Taming Tech Terror
New computers, new horrors and why it pays to have a grade-schooler around.
A close friend of mine e-mailed me the other day with what she’d convinced herself was good news. Her 22-year-old son was moving out. He’d found an apartment with a friend, and his new job in systems would pay enough to cover his share of the rent.
“That’s terrific,” I said. “It’s a really positive step for him.”
I meant every word of it, of course. But I had other thoughts—and they went something like this:
“Wait a minute. He’s a really nice kid. He doesn’t drink. He doesn’t do drugs. You’re crazy about his new girlfriend. And for crying out loud, he’s your tech support! How can you let him out of the house? You have no idea what it’s like to place your life in the hands of someone in a city you can’t spell or find on the map. You need to think really carefully about this.”
Like me, the woman runs her business from home. Like me, she is over 50. And like most boomer-and-beyonds who don’t work in large offices, she now faces a life of impenetrable online manuals, tangled wires encrusted with dust-bunnies, and drop-down menus from hell—not to mention sheer terror.
I tasted that terror recently when my new laptop arrived. I put it in a corner of my apartment’s living room and it sat there as I found excuses not to deal with it.
The box didn’t go away, of course.
Finally, it began to remind me of the ashes that spent years in one couple’s coat closet. “Mother never told me where she wanted them scattered,” the wife used to say.
When you start making free associations like this, you don’t need a therapist to tell you what they mean. So I unpacked the laptop, noting that it seemed much lighter and sleeker than its predecessor, whose ashes were probably reposing somewhere in a landfill or abandoned strip mine. The directions to get it going were IKEA-basic, although I had to inspect the thing from several angles to find the right aperture for the power cord—sort of like a cat or dog poking a new toy from the pet store with one paw and holding up a multi-lingual diagram the size of a bed sheet in the other.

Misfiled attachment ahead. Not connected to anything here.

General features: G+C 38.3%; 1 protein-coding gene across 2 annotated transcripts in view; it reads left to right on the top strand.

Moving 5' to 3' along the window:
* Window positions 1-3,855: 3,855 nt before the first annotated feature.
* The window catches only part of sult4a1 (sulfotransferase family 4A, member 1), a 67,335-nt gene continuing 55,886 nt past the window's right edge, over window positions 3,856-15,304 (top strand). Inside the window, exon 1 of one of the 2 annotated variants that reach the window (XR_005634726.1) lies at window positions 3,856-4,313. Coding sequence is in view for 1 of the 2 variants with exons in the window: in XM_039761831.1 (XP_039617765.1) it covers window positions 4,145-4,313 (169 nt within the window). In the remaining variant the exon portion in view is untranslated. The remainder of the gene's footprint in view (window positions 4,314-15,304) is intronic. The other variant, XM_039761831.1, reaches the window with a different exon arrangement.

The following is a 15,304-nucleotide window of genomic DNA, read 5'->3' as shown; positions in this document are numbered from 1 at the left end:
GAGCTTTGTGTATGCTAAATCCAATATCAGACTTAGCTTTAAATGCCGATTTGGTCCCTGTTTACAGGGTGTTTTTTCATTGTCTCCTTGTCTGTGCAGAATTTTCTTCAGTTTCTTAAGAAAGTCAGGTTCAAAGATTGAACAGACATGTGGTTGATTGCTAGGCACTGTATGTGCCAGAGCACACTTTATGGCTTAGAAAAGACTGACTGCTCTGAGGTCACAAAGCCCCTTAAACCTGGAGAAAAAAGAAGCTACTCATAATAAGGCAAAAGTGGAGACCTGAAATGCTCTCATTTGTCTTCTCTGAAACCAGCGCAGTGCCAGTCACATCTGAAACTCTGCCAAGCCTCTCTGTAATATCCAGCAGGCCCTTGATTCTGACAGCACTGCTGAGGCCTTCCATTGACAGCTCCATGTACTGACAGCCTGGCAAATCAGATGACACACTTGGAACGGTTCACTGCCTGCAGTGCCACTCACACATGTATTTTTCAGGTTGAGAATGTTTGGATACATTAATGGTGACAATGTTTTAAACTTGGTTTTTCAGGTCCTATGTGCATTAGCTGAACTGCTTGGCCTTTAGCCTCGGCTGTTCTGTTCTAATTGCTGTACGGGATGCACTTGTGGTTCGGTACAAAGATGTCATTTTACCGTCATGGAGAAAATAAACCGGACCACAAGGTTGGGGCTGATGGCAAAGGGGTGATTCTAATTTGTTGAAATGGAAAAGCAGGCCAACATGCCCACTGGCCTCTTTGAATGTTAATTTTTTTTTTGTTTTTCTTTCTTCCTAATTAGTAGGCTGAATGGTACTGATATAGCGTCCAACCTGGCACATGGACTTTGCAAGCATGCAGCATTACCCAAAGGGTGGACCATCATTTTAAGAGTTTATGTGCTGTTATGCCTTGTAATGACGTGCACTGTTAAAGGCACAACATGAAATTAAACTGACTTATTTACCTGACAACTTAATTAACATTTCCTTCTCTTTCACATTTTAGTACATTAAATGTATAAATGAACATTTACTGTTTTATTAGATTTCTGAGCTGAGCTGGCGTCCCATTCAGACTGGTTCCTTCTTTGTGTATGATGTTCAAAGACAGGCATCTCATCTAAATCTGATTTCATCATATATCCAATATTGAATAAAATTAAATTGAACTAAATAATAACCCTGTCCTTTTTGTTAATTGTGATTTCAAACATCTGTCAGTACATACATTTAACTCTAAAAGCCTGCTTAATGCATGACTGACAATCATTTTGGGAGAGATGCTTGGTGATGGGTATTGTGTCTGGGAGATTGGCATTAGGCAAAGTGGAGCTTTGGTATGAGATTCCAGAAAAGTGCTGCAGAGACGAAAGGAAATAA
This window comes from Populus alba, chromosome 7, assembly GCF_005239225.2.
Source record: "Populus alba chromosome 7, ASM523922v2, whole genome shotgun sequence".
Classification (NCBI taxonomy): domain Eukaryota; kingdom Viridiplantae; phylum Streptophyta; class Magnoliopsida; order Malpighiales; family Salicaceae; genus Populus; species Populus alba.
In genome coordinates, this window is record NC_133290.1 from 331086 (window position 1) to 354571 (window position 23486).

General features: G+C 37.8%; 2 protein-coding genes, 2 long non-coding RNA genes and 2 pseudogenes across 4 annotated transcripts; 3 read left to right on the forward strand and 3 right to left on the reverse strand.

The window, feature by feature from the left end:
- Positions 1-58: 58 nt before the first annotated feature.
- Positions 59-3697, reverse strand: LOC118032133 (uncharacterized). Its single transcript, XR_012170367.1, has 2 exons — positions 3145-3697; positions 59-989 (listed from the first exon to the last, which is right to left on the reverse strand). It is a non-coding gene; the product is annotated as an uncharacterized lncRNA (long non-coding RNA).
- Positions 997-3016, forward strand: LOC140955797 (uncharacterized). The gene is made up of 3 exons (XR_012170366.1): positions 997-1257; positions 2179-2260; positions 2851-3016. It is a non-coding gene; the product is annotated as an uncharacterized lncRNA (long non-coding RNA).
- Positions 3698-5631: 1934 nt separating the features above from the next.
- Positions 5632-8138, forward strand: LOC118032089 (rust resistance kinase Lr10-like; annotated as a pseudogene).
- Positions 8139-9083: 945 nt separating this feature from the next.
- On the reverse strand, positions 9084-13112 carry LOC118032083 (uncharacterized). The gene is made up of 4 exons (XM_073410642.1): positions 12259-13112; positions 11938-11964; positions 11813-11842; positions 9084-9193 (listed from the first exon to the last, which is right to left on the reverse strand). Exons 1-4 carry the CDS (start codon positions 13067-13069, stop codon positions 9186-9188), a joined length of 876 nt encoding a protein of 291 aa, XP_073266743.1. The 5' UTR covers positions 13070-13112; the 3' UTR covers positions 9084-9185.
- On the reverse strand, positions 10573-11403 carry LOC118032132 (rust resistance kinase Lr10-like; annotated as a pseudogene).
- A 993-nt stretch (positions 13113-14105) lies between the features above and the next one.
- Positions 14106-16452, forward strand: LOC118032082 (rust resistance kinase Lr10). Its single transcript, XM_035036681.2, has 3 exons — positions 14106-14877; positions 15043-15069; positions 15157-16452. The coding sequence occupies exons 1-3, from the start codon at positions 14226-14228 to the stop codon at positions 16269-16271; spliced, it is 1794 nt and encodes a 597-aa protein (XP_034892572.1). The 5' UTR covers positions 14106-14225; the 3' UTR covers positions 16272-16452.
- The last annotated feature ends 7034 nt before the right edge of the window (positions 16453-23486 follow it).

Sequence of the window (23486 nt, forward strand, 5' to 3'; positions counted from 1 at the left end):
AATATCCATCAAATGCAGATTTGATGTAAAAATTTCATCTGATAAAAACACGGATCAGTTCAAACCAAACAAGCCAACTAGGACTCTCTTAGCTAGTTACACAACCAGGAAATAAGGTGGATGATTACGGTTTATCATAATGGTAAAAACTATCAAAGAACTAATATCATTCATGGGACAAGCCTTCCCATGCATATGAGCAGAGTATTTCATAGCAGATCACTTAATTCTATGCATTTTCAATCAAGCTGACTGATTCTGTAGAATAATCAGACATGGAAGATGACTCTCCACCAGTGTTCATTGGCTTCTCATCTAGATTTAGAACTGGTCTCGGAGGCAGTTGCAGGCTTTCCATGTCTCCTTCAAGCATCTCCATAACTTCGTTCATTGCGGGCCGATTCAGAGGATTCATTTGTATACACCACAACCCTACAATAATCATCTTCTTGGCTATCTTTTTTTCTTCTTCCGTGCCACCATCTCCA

Windows Vista had replaced Windows XP, but Microsoft Word was nestled into it the same way, like your favorite couch in a new house. The new laser mouse was a tougher kill, like moving on to the next level of a video game. It took 15 minutes of fumbling to get it going, which beat the alternatives: driving 20 miles to a friend who has an 8-year-old grandson or dropping by the local elementary school like a Woody Allen character and seeing if I could borrow a technologically savvy second-grader.
Internet Explorer and Norton Internet Security were the last—and most formidable—frontiers. I combed through the packing material looking for the wireless card I’d ordered, then figured it was probably embedded in the machine. I packed the laptop into its new carrying case and took it to Milkboy Coffee, home to the nearest wireless hot spot. I ordered a small coffee but quickly changed it to a medium. I’d probably need the extra octane.
The Internet came up quickly, but the virus definitions were much slower and I kept trying to root the spinning cursor on. “So it’s come to this,” I thought. “A middle-aged guy sitting in a suburban coffee shop muttering at a computer. Maybe I should’ve gone downtown, where I would’ve fit in better.”
Finally, they popped in. I took the coffee cup to the trash and headed out onto Lancaster Avenue.
“Have a nice day,” said the guy behind the counter.
“You, too,” I said, wondering why some our greatest triumphs go unnoticed.
Paul Jablow is a freelance writer who lives and works in Bryn Mawr. He spent 30 years at the Philadelphia Inquirer “before they found me out.”